Increased Power Cuts in South Africa Epitomize Failing Economy

The rainbow nation’s dark future was prophesied in the Bible.

South Africa’s state-run energy utility Eskom was forced to implement power cuts for three consecutive days between October 16 and 18 for the first time in seven months. These power cuts affected businesses and households across the country, adding to the ever growing laundry list of problems affecting Southern Africa.

The breakdown of several generating units caused the power cuts. Although most were repaired and serviced, Eskom Acting Group chief executive Jabu Mabuza told journalists that the electrical grid remained “constrained and vulnerable.”

Eskom continues to be a burden on the South African economy. The power utility is struggling under a $31 billion debt pile and will have to be bailed out with a $4 billion cash injection from the government over the next two years. Additionally, South African President Cyril Ramaphosa has pledged $16 billion more over the next decade.

As with similar power cuts in February and March, these enforced blackouts have been at the core of the economic malaise afflicting South Africa. Unemployment is at 29 percent, and the power cuts only further hinder the economic progress of the few who are employed. Rising government debt, failing infrastructure, nose-diving educational standards and investor reduction are some of the other problems facing the country.

In 2017, S&P Global Ratings and Fitch Ratings both gave South Africa a “junk” debt status; they eventually downgraded the rating even further to “non-investment grade.”

Investors are naturally turned off by a country that cannot keep the lights on. Eskom has been forced to institute load-shedding (periodically shutting off power to alternating towns and villages), which costs South Africa about $140 million a day in losses. Since Eskom has a monopoly on the nation’s energy supply, these problems can be expected to worsen as it fails to address its structural inefficiencies.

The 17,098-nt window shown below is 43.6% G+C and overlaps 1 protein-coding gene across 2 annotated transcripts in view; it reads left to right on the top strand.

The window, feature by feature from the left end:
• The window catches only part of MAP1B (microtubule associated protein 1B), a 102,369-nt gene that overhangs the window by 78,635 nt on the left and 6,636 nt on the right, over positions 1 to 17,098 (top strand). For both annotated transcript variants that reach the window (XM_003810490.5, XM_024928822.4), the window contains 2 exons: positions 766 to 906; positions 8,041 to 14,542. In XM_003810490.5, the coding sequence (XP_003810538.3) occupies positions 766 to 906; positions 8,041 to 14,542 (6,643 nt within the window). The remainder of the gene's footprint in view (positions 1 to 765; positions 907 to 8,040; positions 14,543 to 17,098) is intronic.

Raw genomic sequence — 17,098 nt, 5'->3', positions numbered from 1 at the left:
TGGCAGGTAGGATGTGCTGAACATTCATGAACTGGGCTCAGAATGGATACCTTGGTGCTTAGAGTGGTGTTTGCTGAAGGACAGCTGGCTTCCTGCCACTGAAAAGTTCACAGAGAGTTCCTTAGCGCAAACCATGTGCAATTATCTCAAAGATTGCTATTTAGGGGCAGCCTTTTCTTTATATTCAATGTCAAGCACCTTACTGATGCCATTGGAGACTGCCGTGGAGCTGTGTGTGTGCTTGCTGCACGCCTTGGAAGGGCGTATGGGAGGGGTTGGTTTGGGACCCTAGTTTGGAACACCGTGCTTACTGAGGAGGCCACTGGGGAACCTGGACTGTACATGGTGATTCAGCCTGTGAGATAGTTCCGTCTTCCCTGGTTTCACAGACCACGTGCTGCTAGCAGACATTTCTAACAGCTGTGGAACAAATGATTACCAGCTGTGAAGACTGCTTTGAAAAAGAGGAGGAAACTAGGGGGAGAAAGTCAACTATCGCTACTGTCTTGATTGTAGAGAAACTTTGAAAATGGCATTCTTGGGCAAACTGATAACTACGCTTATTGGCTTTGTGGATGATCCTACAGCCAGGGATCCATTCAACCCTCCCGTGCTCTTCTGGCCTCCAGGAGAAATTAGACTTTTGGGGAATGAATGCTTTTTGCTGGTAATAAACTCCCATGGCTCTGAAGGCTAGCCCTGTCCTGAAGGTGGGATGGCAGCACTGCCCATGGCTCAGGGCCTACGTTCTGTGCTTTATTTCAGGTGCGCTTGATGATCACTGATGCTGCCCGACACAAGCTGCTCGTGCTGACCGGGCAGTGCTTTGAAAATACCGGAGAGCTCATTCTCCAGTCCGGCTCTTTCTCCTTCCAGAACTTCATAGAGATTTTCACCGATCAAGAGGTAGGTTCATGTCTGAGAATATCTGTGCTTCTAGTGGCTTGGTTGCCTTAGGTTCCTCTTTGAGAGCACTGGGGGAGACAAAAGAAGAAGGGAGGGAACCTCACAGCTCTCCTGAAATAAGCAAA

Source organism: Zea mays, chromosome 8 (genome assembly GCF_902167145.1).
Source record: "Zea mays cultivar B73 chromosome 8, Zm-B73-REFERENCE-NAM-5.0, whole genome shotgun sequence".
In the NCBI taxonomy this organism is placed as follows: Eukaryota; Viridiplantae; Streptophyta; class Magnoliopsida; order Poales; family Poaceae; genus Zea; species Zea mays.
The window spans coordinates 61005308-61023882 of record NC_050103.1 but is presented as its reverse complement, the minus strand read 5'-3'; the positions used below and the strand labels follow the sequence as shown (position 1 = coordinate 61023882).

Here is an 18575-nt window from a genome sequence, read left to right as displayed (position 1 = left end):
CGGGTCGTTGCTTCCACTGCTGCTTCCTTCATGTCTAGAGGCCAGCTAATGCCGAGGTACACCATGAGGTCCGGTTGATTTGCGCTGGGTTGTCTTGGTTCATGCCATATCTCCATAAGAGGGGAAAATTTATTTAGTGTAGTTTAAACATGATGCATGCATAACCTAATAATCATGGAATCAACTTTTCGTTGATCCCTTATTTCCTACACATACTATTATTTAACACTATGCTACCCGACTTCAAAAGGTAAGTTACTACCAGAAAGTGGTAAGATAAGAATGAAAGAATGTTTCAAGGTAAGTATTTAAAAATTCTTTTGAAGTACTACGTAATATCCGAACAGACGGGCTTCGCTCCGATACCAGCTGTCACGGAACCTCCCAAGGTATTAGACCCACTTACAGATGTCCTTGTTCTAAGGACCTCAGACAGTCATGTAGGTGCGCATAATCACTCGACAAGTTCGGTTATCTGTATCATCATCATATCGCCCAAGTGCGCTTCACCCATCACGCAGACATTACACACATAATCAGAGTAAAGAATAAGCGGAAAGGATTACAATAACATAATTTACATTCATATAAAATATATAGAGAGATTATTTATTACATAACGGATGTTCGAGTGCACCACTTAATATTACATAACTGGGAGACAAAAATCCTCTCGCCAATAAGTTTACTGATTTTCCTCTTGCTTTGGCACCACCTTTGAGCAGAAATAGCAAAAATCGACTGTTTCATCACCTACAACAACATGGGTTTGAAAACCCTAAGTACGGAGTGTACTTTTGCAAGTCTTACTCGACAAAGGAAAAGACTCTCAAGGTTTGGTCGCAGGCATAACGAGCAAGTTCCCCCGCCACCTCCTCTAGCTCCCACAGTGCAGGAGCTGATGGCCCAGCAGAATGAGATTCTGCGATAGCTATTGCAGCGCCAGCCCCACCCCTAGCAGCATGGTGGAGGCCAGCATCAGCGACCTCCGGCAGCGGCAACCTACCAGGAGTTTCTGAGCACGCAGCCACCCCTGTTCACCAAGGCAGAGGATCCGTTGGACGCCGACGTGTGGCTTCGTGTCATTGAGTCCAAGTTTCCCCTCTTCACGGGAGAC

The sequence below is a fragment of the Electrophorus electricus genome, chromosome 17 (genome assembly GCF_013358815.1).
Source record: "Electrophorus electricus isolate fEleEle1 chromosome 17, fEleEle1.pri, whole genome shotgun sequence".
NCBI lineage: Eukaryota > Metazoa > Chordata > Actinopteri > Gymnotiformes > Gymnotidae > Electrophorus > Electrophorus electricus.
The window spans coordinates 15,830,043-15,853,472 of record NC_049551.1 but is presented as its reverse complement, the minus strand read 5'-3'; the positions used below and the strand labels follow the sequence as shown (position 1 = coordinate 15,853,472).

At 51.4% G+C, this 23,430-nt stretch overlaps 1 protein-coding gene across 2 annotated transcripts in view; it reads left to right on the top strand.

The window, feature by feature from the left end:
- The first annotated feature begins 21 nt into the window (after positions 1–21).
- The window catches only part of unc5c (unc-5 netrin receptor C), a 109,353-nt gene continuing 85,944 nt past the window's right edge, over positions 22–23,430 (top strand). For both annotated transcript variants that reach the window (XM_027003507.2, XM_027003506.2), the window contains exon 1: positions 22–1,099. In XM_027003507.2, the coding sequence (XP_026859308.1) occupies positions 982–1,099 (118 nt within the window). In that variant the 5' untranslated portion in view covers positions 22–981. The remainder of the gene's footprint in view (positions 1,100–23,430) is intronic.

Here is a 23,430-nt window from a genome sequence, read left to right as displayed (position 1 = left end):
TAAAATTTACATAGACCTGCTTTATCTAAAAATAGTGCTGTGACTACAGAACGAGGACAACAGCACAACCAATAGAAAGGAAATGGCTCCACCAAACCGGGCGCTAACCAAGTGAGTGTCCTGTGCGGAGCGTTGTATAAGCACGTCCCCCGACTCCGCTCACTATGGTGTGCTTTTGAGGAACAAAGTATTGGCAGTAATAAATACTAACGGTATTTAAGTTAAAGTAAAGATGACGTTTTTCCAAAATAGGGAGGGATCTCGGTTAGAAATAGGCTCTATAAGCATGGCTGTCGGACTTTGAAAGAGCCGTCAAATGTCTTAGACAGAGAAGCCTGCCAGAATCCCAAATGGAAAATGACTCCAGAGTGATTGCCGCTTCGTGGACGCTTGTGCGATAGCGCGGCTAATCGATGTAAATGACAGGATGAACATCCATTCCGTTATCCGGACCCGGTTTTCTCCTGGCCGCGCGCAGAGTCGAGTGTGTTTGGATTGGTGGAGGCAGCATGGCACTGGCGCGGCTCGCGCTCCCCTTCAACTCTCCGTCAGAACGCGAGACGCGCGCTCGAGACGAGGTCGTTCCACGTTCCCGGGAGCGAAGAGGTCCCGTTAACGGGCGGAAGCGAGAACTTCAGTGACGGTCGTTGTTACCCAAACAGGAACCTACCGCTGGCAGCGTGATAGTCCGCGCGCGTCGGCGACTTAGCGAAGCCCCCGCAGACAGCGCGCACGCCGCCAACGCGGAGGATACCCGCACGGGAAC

This is all in stark contrast to the prosperous and wealthy nation South Africa once was. Although the pre-independence era was marred by the apartheid regime, it was also a time of prosperity and stability. South Africa was once one of the world’s leading suppliers of gold, diamonds and iron, with a bountiful agricultural sector and an Eskom that increased its energy output capabilities by 1,000 percent over 30 years. Trumpet contributing editor Brad Macdonald wrote in “Is South Africa the Next Venezuela?”:

To be sure, pre-1994 South Africa was far from perfect. It had serious problems with racism and discrimination. But many would argue that South Africa today is worse off! Since 1994, the nation has been in a steady decline. It has now reached the point where it can barely generate enough electricity to function. …

In 1994 … Trumpet editor in chief Gerald Flurry commented, “South Africa is the first of the Anglo-Saxon nations to give away its God-given birthright.” There is so much depth to this statement; in many respects, it summarizes South Africa’s entire recent history.

As is the case with the United States and the other British commonwealth nations, South Africa’s success was all owed to God; as a part of the Empire, it was a recipient of the birthright promises made to Abraham. (To learn more about this promise and its recipients, request your free copy of The United States and Britain in Prophecy, by Herbert W. Armstrong.) As Abraham Lincoln said, these blessings came not because of man’s toil in acquisition, but because of being “the recipients of the choicest blessings of heaven.” The problem, however, is that the nations of Israel today have forgotten this wonderful truth and have also forgotten God.

South Africa was bound to God’s laws and the penalty of breaking them. It will have to learn, as will the U.S. and the rest of the former British Empire, that it is under a curse for forgetting God and His laws (Deuteronomy 28:16-17). Today, Eskom is drowning in debt, unemployment is on the rise, investors are fleeing the nation, infrastructure is failing, industry is crumbling, government offices are teeming with corruption, immorality is rampant, and the country is plagued by racial and xenophobic violence.

The U.S. and Britain are both subject to “the political and cultural developments and ideologies responsible for South Africa’s regression” and will similarly experience them very soon. However, you can escape this terrifying future. To find out more about the nations of Israel and how you can be spared from the suffering coming upon them, request your free copy of The United States and Britain in Prophecy.